Northern Territory

Aug 4, 2009

Anderson quits, NT government on the brink

The ALP may have lost the numbers in the NT parliament, after Minister for Indigenous Policy, Alison Anderson, walked out on her cabinet post this afternoon.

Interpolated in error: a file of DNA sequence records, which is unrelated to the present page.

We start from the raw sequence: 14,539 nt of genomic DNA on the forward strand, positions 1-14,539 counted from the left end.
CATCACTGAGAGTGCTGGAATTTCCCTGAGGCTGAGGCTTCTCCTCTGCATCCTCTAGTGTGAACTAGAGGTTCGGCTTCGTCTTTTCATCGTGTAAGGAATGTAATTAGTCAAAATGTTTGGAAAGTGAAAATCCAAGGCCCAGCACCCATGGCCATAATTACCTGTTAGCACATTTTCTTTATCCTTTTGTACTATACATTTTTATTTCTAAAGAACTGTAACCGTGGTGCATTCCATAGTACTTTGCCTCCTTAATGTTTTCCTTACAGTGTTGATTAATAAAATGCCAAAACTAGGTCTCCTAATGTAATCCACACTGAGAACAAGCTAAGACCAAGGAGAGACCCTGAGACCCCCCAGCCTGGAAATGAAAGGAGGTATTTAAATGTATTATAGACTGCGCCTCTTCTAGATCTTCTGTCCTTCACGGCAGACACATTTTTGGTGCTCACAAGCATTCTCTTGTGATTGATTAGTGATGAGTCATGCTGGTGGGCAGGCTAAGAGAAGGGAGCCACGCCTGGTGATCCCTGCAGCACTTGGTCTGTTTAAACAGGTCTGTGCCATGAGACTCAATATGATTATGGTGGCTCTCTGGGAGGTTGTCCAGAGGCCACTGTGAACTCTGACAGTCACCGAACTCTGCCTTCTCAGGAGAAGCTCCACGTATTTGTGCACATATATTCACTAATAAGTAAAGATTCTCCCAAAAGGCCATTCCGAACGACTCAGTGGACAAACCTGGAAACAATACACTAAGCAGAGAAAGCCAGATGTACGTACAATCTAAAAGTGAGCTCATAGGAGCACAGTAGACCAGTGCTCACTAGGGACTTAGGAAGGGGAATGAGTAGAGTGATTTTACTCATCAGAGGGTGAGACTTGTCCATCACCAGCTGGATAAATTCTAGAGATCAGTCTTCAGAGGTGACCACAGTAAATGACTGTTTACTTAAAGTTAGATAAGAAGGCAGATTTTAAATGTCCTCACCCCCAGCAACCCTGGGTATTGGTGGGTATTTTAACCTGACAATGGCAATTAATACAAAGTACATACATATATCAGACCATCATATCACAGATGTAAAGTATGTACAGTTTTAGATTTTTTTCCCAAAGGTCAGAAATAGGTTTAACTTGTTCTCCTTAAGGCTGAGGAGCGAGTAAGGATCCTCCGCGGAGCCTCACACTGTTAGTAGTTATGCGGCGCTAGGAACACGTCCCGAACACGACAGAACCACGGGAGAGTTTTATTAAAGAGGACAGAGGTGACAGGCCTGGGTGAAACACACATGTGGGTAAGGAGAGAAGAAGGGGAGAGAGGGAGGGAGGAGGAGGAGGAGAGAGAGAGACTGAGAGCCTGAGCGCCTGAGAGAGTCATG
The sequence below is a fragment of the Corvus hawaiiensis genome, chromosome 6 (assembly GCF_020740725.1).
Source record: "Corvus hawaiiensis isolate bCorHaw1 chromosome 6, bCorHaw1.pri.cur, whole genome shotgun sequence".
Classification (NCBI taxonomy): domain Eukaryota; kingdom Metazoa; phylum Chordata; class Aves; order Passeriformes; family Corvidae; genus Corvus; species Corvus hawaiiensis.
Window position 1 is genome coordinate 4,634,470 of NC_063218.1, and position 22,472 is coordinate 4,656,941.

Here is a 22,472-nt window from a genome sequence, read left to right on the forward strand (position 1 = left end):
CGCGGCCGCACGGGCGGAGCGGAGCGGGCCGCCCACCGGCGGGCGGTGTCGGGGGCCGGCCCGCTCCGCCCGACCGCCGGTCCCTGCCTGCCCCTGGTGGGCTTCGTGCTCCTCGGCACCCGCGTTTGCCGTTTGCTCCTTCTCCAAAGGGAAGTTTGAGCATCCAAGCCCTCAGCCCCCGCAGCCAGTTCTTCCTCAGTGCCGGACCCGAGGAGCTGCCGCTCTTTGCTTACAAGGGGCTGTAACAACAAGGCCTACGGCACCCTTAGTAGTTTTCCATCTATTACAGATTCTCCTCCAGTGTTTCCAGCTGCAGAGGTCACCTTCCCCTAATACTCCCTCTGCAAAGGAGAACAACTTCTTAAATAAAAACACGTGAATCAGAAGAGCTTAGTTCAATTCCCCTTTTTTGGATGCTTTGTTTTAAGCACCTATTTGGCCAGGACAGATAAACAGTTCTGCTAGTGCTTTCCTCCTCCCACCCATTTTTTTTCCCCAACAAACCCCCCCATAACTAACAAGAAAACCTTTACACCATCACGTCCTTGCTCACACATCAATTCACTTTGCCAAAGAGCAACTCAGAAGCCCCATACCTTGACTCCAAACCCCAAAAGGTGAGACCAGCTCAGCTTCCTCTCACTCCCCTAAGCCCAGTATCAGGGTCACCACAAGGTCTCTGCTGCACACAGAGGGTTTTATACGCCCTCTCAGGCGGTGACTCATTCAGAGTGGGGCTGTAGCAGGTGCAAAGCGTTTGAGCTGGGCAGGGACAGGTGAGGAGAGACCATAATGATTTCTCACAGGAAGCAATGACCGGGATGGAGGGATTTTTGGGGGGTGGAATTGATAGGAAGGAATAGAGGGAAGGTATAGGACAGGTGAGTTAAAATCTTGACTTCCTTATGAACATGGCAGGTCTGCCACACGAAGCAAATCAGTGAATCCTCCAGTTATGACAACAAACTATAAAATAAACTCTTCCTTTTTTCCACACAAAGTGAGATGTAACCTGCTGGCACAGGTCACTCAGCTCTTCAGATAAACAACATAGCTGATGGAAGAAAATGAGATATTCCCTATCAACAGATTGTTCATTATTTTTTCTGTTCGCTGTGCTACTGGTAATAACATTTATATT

Chris Graham

Tracker managing editor